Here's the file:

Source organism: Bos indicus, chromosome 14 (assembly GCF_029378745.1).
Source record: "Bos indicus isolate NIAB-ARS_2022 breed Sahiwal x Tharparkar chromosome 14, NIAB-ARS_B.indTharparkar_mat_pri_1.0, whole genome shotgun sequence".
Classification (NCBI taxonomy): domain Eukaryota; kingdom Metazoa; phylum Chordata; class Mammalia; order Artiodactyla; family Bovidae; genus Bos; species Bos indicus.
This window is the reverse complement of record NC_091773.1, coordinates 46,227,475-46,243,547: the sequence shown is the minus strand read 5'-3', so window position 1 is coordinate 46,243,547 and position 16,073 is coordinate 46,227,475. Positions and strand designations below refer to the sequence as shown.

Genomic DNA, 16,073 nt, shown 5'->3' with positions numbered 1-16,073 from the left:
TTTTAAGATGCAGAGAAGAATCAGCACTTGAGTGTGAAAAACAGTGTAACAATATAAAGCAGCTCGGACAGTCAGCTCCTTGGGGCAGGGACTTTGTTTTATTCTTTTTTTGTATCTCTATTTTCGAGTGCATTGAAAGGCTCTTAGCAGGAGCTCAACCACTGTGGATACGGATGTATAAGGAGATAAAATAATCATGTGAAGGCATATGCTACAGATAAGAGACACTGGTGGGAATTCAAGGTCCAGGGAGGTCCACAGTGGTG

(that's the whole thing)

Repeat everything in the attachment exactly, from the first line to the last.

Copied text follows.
Source organism: Bos indicus, chromosome 14 (assembly GCF_029378745.1).
Source record: "Bos indicus isolate NIAB-ARS_2022 breed Sahiwal x Tharparkar chromosome 14, NIAB-ARS_B.indTharparkar_mat_pri_1.0, whole genome shotgun sequence".
Classification (NCBI taxonomy): domain Eukaryota; kingdom Metazoa; phylum Chordata; class Mammalia; order Artiodactyla; family Bovidae; genus Bos; species Bos indicus.
This window is the reverse complement of record NC_091773.1, coordinates 46,227,475-46,243,547: the sequence shown is the minus strand read 5'-3', so window position 1 is coordinate 46,243,547 and position 16,073 is coordinate 46,227,475. Positions and strand designations below refer to the sequence as shown.

Genomic DNA, 16,073 nt, shown 5'->3' with positions numbered 1-16,073 from the left:
TTTTAAGATGCAGAGAAGAATCAGCACTTGAGTGTGAAAAACAGTGTAACAATATAAAGCAGCTCGGACAGTCAGCTCCTTGGGGCAGGGACTTTGTTTTATTCTTTTTTTGTATCTCTATTTTCGAGTGCATTGAAAGGCTCTTAGCAGGAGCTCAACCACTGTGGATACGGATGTATAAGGAGATAAAATAATCATGTGAAGGCATATGCTACAGATAAGAGACACTGGTGGGAATTCAAGGTCCAGGGAGGTCCACAGTGGTG